AMS wipes out Swipe program

$8,294 spent on rewards program cancelled in June

An all-in-one student debit card and coupon card program was cancelled before students could begin to use it. AMS students would have used the card at local Kingston businesses and all AMS venues.

The program was cancelled in June after a partnership between the AMS and Givex, a Toronto-based company, did not meet AMS needs.

“It was certainly a technology that worked but not a technology that met our goals,” said Ian Black, VP (operations). “The technology company had a different interpretation of how the program would operate.”

Black said one of the main problems with the program was the money local businesses would need to pay to partake in the system.

“The problem with its technology was that it required local retailers to pay into the program in advance and didn’t provide students with benefits,” Black said.

Givex would have funded the start-up costs for the program’s first year, the cost to create the technology and the cost to pay sales representatives to sell the program to businesses.

Mike Cotton, ArtSci ’07, was hired as Swipe co-ordinator in the spring.

“We needed the start-up capital,” he said. “That was Givex’s role. In return they were taking two per cent of all transactions up until they broke even … Then profits would be split evenly between the AMS and Givex.” Cotton said he believes Givex spent substantial amounts of money on the project, although he couldn’t give the exact figure the company spent on the project because they never told the AMS.

Dan Jacob, AMS media and volunteers director, said Givex never gave the AMS any quotes as to how much the project would cost.

“We went into the partnership with the understanding that Givex would … invest the money that we felt was necessary,” he said. “Those quotes didn’t become available to us … There was sort of a written and verbal agreement that they would cover those costs.”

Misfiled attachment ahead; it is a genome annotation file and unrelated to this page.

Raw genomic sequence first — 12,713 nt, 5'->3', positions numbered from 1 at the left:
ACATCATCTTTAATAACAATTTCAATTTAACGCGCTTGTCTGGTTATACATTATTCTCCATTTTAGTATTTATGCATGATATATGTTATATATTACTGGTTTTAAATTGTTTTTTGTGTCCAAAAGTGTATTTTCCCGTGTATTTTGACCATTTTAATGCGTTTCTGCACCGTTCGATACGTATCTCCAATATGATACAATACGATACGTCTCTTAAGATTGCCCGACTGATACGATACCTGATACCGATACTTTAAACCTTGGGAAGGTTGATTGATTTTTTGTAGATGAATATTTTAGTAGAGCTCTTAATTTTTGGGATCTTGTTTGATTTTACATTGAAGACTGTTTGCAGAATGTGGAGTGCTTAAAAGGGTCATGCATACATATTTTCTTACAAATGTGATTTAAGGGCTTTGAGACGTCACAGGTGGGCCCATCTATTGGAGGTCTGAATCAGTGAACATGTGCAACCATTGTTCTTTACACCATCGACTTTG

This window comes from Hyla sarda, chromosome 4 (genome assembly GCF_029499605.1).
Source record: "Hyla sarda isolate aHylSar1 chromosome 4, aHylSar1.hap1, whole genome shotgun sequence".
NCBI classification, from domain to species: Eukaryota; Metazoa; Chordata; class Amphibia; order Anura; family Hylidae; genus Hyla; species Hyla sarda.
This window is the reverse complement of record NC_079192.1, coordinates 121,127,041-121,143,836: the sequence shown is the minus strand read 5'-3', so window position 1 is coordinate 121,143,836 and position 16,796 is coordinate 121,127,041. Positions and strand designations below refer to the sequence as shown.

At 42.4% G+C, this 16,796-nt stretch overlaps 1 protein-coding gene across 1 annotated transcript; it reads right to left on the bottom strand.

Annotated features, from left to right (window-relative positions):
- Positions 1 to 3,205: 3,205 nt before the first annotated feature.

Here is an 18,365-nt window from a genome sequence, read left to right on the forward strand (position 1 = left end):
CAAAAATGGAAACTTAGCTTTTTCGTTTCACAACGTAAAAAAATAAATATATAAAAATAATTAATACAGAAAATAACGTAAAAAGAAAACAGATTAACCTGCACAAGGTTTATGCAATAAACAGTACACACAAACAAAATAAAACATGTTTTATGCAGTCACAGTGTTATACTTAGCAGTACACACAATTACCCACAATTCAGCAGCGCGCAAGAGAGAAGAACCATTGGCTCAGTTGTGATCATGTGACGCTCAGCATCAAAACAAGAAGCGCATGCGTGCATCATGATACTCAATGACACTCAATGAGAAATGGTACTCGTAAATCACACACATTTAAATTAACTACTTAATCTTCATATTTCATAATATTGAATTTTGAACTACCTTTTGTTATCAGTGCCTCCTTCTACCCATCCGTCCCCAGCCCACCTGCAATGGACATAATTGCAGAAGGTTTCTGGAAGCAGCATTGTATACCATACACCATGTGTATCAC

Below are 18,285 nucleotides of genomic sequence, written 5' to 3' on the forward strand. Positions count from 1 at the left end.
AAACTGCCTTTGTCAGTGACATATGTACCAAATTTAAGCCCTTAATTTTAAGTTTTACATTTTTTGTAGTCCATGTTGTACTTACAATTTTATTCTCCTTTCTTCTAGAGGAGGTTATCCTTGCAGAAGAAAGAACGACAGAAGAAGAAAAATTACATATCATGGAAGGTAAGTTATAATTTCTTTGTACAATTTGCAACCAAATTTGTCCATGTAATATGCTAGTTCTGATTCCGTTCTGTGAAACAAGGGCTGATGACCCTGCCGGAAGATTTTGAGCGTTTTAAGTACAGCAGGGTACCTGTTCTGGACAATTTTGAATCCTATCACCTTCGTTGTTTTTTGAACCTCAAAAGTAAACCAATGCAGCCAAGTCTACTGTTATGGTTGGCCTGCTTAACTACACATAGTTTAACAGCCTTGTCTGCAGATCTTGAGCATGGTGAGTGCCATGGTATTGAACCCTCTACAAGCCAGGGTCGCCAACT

Cotton said Givex also paid for two student sales representatives to sell the program to local businesses.

The representatives made $600 each working part time before the program was cut.

Cotton said one problem with the deal, however, was Givex wasn’t able to create the customized discounts participating businesses had in mind.

“The original idea was that you could tailor the technology into discounts on certain items on certain days,” he said. “The only way they could do it was to provide a blanket discount.”

The major problem with the program, however, was that businesses were required to provide an investment of roughly $1,000 each.

Cotton said Kingston businesses and AMS services weren’t interested in investing that amount of money in the project.

“We couldn’t explain to Givex that this is Kingston, not Toronto, and that these businesses wouldn’t give that money up front,” he said. “It wouldn’t work with AMS services because they run such small profit margins as it is.” Cotton said after the Givex partnership fell through, the AMS created several alternative business plans to implement the idea.

They later consulted with Wells Hospitality, a local Kingston business, which would have been able to implement the program for an initial cost of $60,000 to 65,000.

Ultimately, Cotton said, the AMS wasn’t willing to spend that much money on the program. “We could’ve charged $3 per card but it was meant to be a program for being part of the AMS,” Cotton said. “People in the AMS weren’t willing to advocate tens of thousands of dollars.”

Cotton said the program’s only problem is a lack of financing.

“Once the program is there, the program can work,” he said. “It’s just a money thing.”

Jacob said that, once the program was deemed unfeasible, the position of Swipe co-ordinator was terminated.

“It’s no longer in existence,” he said. “The AMS invested $8,410. $8,294 of that was a salary for the Swipe co-ordinator and the sales reps as they were trying to launch the program.”

Cotton was saddened by the loss of his job.

“It was obviously really disappointing, it was more disappointing that the program didn’t happen,” he said.

Cotton said he’s working on a Swipe transition manual which would help any future AMS governments interested in running a similar program.

“They’ve been trying to do this six or seven times [before] with the AMS,” Cotton said. “This was the closest we had come.”

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